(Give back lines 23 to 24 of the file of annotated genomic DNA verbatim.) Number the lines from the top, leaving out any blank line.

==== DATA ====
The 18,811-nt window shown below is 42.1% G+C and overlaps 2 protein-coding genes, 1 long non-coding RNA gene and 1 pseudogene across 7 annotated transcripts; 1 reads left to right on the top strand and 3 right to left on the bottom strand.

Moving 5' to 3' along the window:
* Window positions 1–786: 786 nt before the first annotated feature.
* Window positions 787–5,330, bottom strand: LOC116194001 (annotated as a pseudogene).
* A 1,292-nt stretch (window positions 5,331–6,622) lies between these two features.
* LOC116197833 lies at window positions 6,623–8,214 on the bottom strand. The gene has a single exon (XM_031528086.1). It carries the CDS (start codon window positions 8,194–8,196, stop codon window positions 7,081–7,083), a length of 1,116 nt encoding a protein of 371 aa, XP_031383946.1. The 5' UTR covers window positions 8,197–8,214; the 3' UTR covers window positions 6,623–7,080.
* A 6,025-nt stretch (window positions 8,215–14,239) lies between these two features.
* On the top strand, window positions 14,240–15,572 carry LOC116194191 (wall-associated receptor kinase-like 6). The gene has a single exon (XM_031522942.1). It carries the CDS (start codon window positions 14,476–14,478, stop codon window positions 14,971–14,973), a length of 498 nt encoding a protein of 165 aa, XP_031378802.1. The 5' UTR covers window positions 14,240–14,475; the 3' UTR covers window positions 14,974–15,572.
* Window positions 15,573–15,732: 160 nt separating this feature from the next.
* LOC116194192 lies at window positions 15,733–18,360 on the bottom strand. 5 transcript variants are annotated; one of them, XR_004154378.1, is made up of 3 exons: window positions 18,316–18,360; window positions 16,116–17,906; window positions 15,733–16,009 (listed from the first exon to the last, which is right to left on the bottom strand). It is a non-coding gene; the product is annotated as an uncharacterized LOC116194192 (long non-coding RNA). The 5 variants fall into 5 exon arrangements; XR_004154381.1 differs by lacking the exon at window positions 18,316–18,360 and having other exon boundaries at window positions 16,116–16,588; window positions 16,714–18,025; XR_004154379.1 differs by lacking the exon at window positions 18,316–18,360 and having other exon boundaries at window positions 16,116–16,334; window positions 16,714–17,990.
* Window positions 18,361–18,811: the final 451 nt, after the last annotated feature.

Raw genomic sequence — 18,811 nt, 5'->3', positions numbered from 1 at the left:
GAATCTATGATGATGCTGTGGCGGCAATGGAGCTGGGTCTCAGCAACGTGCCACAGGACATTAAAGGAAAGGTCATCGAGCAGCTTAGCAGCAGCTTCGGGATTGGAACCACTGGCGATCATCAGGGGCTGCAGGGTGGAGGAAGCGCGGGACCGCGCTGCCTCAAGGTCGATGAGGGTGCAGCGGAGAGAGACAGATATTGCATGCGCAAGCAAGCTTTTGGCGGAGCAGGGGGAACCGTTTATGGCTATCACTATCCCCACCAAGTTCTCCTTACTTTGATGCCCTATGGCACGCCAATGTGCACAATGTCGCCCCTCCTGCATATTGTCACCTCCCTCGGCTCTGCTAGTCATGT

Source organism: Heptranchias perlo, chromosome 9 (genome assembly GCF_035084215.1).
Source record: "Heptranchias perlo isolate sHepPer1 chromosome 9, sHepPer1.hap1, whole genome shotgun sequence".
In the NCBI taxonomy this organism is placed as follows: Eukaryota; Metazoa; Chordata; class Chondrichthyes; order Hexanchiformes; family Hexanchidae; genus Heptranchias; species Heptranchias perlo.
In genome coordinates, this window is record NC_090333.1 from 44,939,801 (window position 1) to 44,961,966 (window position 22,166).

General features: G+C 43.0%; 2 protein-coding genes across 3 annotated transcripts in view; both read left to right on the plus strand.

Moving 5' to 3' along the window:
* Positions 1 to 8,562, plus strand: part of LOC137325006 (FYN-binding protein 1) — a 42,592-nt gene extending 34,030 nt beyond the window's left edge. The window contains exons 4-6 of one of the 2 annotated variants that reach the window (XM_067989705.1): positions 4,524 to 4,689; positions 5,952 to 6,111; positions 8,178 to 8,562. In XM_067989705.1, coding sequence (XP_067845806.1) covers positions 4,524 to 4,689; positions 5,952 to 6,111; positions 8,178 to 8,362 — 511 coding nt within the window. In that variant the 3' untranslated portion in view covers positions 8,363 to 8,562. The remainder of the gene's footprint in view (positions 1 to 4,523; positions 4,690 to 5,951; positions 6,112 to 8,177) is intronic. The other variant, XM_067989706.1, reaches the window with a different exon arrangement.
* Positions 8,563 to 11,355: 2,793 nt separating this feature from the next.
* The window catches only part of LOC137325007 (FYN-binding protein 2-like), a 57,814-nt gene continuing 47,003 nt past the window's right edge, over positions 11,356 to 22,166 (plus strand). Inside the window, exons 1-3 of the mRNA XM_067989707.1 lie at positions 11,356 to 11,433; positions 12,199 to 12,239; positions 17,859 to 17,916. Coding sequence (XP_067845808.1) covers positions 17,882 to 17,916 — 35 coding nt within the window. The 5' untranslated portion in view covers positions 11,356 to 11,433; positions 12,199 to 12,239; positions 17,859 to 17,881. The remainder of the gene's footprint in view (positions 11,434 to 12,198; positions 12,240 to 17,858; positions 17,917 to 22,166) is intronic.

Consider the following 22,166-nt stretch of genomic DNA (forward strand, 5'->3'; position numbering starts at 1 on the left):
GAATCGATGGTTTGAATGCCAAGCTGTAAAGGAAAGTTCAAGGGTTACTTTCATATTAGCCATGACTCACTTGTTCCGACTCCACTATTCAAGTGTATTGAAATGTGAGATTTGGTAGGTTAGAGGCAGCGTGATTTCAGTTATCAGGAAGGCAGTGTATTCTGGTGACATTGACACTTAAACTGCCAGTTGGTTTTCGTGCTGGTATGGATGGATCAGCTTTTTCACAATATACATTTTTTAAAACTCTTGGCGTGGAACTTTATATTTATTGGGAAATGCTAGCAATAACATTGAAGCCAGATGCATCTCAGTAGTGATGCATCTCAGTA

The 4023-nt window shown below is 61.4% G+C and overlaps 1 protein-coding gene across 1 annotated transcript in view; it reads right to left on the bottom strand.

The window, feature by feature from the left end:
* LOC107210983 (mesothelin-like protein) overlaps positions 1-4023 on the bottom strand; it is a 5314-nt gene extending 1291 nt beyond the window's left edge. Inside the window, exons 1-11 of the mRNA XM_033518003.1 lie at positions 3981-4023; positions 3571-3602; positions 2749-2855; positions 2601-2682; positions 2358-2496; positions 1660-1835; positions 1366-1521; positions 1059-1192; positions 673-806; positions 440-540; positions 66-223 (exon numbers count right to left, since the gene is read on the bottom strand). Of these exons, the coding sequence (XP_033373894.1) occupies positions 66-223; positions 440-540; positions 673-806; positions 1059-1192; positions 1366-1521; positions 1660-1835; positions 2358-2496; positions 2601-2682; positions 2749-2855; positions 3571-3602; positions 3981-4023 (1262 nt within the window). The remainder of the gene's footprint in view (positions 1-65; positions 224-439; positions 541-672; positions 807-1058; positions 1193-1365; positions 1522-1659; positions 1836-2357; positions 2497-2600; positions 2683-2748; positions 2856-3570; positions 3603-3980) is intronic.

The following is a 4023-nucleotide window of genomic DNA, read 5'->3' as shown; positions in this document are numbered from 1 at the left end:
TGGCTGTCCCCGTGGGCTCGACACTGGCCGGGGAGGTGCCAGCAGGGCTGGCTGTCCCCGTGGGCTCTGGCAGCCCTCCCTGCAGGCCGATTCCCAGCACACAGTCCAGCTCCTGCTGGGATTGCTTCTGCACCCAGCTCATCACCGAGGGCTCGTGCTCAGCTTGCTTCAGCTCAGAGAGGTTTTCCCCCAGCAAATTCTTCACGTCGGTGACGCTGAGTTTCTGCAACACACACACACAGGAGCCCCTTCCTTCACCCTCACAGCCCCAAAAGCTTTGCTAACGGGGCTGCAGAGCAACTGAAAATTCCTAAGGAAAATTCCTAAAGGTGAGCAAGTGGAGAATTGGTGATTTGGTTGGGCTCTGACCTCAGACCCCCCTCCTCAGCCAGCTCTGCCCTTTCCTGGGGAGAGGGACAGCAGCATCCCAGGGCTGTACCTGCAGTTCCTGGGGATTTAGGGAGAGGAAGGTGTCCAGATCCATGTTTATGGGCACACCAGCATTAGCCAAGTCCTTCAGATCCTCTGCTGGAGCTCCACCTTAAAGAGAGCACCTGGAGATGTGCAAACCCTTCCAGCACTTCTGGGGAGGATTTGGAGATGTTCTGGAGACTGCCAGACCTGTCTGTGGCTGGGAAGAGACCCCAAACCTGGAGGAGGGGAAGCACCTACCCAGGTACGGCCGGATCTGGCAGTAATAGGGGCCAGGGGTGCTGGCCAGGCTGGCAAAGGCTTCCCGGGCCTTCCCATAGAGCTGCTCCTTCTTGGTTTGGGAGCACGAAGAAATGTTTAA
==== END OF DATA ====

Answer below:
Consider the following 22,166-nt stretch of genomic DNA (forward strand, 5'->3'; position numbering starts at 1 on the left):
GAATCGATGGTTTGAATGCCAAGCTGTAAAGGAAAGTTCAAGGGTTACTTTCATATTAGCCATGACTCACTTGTTCCGACTCCACTATTCAAGTGTATTGAAATGTGAGATTTGGTAGGTTAGAGGCAGCGTGATTTCAGTTATCAGGAAGGCAGTGTATTCTGGTGACATTGACACTTAAACTGCCAGTTGGTTTTCGTGCTGGTATGGATGGATCAGCTTTTTCACAATATACATTTTTTAAAACTCTTGGCGTGGAACTTTATATTTATTGGGAAATGCTAGCAATAACATTGAAGCCAGATGCATCTCAGTAGTGATGCATCTCAGTA